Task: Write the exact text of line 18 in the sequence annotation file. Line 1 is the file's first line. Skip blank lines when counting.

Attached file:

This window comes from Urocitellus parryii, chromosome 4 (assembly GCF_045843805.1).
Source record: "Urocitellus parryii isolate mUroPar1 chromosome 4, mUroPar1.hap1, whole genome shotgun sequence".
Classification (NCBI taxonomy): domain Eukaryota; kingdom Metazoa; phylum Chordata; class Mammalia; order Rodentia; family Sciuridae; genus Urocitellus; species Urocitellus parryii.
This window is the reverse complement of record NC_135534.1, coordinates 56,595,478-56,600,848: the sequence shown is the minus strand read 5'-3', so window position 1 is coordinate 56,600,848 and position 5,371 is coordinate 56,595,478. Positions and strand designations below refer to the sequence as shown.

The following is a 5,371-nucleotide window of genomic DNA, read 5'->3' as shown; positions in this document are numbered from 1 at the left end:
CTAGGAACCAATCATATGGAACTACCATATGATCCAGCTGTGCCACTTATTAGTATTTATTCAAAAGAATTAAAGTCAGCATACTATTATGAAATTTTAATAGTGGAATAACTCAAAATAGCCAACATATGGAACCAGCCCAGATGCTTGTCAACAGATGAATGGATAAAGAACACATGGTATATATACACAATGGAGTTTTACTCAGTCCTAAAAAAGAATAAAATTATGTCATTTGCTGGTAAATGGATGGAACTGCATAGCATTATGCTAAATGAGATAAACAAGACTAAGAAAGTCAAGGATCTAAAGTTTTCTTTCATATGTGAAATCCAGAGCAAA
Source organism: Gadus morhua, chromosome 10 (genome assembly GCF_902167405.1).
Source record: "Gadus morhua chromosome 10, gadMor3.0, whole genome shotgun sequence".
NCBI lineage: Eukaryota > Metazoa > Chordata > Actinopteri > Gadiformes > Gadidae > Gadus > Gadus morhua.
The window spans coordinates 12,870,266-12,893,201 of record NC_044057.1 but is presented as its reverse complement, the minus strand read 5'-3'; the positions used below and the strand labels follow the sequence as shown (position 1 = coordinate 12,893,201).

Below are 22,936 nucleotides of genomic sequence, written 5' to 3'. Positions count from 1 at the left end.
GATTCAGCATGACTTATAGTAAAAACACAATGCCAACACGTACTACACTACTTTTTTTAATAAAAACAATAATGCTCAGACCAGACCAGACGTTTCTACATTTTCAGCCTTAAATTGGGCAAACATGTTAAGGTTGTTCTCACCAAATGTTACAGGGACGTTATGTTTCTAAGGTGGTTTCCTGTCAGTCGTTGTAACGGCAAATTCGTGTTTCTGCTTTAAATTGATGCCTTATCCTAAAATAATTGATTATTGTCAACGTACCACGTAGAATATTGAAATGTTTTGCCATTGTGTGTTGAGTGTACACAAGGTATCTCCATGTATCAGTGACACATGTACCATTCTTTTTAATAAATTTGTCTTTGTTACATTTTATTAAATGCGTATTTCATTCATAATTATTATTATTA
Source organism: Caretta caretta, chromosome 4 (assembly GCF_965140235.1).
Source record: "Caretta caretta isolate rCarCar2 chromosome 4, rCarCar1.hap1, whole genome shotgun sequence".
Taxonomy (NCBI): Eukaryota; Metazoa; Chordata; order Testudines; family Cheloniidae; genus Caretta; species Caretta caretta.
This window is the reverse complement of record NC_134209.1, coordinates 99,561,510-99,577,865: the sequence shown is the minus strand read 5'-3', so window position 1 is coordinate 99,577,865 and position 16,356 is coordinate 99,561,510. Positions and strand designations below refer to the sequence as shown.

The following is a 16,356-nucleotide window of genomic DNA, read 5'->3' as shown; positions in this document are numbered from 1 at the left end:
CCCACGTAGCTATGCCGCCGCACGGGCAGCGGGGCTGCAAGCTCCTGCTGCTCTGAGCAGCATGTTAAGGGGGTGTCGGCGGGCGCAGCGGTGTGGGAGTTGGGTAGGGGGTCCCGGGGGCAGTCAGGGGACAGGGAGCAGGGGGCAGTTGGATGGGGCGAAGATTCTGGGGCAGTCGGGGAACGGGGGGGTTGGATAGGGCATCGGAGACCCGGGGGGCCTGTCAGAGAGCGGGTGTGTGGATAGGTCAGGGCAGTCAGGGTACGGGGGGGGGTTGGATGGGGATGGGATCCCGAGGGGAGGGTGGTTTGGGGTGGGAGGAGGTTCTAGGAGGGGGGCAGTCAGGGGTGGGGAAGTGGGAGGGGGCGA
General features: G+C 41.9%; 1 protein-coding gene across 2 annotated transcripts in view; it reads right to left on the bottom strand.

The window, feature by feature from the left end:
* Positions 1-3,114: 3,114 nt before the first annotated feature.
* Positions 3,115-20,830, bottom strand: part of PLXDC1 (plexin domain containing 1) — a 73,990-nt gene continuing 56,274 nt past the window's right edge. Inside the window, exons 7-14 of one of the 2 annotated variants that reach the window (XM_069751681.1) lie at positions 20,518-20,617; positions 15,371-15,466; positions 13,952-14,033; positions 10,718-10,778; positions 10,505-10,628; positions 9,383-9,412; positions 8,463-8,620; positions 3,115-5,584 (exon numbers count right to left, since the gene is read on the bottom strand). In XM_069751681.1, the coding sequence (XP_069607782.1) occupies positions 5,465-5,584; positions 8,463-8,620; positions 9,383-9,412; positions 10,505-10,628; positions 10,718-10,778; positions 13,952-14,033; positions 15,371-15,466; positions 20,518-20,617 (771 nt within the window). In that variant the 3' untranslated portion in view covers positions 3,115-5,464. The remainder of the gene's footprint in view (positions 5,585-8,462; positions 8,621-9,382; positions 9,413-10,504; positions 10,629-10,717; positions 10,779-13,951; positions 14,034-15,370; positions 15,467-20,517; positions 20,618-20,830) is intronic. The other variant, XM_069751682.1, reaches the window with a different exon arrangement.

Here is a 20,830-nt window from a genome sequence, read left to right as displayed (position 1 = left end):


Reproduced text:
CCCACGTAGCTATGCCGCCGCACGGGCAGCGGGGCTGCAAGCTCCTGCTGCTCTGAGCAGCATGTTAAGGGGGTGTCGGCGGGCGCAGCGGTGTGGGAGTTGGGTAGGGGGTCCCGGGGGCAGTCAGGGGACAGGGAGCAGGGGGCAGTTGGATGGGGCGAAGATTCTGGGGCAGTCGGGGAACGGGGGGGTTGGATAGGGCATCGGAGACCCGGGGGGCCTGTCAGAGAGCGGGTGTGTGGATAGGTCAGGGCAGTCAGGGTACGGGGGGGGGTTGGATGGGGATGGGATCCCGAGGGGAGGGTGGTTTGGGGTGGGAGGAGGTTCTAGGAGGGGGGCAGTCAGGGGTGGGGAAGTGGGAGGGGGCGA